Some may say it all began with the Chanel 2.55. Others would argue that it was the Hermes Kelly. Either way, since the latter half of the 20th century, ‘It’ bags are the accessory that everyone from the Hollywood actress to the teenage girl on the high street lusts after.
But what really does make an ‘It’ bag? When Chanel created her iconic 2.55 bag in February 1955, the designer put part of herself into every stitch and seam. From the Mademoiselle lock that referenced her life as an unmarried woman (but is now more commonly replaced by the Double C lock), to the chains that mirrored those worn by the caretakers in the convent she grew up in, this bag told the story of her life. It is now worn by every one from Paris Hilton to Anna Wintour and will go down in history as one of the most recognisable icons of fashion. Equally, both the Kelly and Birkin bags by Hermes were created with a personal touch. The Kelly was named after Grace Kelly, Princess of Monaco, who famously used the bag to conceal her growing baby bump, and the Birkin after Jane Birkin, who sat next to the Hermes chief executive on a flight and her belongings spilt out of her straw bag. These bags now symbolise wealth and exclusivity; to get your hands on a Birkin bag is no easy challenge.
However, when Anya Hindmarch collaborated with We Are What We Do in 2007 to create an alternative to the plastic carrier bag, she created a storm. Priced at just £5.00, the unbleached cotton bag was emblazoned with the words ‘I am not a plastic bag.’ Despite Hindmarch being a highly respected bag designer, the frenzy that ensued was unforetold; it was selected to feature in the Vanity Fair goodie bags for the Oscars, 100,000 people registered to purchase it online and thirty people in Taiwan were hospitalised after being caught in a scrum to get their hands on the bag.
So from the Hermes bag that can take up to 18 hours to construct, to a simple canvas bag that costs a few pounds, is there such thing as an ‘It’ bag anymore? It seems that those at the heart of the industry themselves are now looking at the idea of an ‘It’ bag with a rather more cynical eye. Take Celine, the label that in recent years has come to epitomize the effortless and almost nonchalant style that is so desired in 2013. Remember the large plastic coated checked bags that are most commonly seen toted by your Granny for her shopping, or to pick up your washing from the laundrette in your student days? Well, for her Autumn/Winter 2013 offering for Celine, head designer Phoebe Philo took this somewhat banal print and reinvented it into luxurious, tactile woven bags that topped the wishlists of fashion bloggers and editors across the world. Of course, were you to adopt an authentic laundry bag to accessorise your Celine look, it wouldn’t quite have the same effect minus the designer label. This bag may have the fashion world salivating with desire, yet rewind to Spring/Summer 2007 and across the pond, Marc Jacobs showed near identical versions albeit stamped with the infamous LV logo. Six years later and few consumers would associate this must-have Celine model with its Louis Vuitton predecessor. Will the 2013 version withstand the ephemeral world of fashion, or will it be a short lived fad as with Jacobs’ offering? Can we class Philo’s luxurious laundry bag as an ‘It’ bag? That remains to be seen.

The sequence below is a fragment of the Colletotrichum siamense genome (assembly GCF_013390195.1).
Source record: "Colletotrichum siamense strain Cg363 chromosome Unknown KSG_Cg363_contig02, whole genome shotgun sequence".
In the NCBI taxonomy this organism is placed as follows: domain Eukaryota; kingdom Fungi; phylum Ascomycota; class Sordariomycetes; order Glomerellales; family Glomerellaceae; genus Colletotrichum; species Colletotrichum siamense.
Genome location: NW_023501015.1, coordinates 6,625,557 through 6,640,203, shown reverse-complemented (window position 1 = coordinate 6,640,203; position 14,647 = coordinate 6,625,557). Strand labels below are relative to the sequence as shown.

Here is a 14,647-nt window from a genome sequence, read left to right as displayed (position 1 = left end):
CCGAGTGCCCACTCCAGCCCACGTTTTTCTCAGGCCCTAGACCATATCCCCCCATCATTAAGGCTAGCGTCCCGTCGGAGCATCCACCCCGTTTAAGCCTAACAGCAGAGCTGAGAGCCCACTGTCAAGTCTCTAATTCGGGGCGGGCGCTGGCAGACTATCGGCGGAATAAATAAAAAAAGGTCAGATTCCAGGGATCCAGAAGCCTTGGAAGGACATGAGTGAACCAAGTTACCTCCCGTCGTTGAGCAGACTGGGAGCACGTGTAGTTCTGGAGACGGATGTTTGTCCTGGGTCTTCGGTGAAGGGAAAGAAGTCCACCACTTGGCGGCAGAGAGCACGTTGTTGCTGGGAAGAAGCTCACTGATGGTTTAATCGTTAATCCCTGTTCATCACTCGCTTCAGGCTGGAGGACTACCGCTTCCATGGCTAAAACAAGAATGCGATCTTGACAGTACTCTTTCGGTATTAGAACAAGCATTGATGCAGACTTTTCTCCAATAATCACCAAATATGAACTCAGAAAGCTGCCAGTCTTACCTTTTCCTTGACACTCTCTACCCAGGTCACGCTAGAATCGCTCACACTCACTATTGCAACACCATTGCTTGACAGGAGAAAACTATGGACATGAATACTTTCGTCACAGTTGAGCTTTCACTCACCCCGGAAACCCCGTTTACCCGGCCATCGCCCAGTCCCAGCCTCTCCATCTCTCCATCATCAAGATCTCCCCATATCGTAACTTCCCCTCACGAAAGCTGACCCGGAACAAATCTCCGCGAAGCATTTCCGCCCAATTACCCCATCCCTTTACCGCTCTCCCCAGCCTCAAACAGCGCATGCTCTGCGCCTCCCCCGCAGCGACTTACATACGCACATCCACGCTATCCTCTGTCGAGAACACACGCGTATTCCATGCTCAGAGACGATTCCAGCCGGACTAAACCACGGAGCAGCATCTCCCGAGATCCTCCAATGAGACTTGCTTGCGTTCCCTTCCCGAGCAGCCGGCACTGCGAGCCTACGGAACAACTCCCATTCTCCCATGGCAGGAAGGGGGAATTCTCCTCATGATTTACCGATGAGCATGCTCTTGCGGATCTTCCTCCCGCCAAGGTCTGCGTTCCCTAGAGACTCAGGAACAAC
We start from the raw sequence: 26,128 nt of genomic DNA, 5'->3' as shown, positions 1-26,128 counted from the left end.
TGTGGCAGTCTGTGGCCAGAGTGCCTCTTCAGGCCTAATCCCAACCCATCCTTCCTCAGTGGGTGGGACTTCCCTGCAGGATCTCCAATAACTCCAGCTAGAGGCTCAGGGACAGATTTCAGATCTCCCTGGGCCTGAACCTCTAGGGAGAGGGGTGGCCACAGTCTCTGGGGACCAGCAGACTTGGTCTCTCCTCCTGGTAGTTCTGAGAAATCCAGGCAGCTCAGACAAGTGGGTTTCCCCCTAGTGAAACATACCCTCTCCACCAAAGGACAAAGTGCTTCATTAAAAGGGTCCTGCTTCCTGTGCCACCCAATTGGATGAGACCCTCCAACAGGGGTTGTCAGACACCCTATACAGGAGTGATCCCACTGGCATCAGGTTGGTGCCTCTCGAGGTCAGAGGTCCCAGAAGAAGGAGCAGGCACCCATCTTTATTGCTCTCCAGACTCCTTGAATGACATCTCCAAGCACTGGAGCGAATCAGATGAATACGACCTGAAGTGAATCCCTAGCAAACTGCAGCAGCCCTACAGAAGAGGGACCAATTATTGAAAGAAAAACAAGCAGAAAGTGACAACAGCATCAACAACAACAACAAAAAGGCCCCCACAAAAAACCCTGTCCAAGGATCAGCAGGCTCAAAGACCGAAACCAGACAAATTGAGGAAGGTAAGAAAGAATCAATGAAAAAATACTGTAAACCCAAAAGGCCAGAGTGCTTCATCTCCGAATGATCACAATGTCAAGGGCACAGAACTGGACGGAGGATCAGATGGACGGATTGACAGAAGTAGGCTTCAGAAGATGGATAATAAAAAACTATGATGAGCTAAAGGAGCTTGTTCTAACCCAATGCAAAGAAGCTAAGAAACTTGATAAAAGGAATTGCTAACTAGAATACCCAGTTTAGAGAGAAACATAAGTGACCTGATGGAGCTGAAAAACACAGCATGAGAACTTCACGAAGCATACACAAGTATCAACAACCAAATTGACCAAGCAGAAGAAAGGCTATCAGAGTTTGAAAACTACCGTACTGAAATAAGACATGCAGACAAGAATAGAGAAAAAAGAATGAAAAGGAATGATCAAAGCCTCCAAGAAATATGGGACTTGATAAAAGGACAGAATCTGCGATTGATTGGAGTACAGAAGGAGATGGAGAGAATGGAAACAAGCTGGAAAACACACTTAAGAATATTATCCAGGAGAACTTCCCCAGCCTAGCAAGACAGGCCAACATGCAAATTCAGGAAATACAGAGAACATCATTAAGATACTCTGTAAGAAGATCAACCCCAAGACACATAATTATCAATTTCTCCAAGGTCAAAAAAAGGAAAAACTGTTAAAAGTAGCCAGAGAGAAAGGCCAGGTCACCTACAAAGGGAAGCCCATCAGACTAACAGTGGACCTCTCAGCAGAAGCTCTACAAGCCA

It seems that the criteria for an ‘It’ bag has changed since the days of the Kelly and the 2.55; the desirability of the accessory is not necessarily determined by the extortionate price, or the hours of workmanship that went into its creation. The hype that surrounds an item in itself creates ‘must-have’ status rather than the quality of leather or intricate stitching. Delhi-born designer Ashish Gupta took things one step further this London Fashion Week, showing sequined versions of our everyday plastic carrier bag. Ashish’s sartorial commentary has summed up the culture of ‘must-have’ consumerism in the form of a glitzy grocery bag. Witty and ironic or simply outrageous? You decide!
To see more of Camilla’s work, go to www.camillafloraharrison.wordpress.com.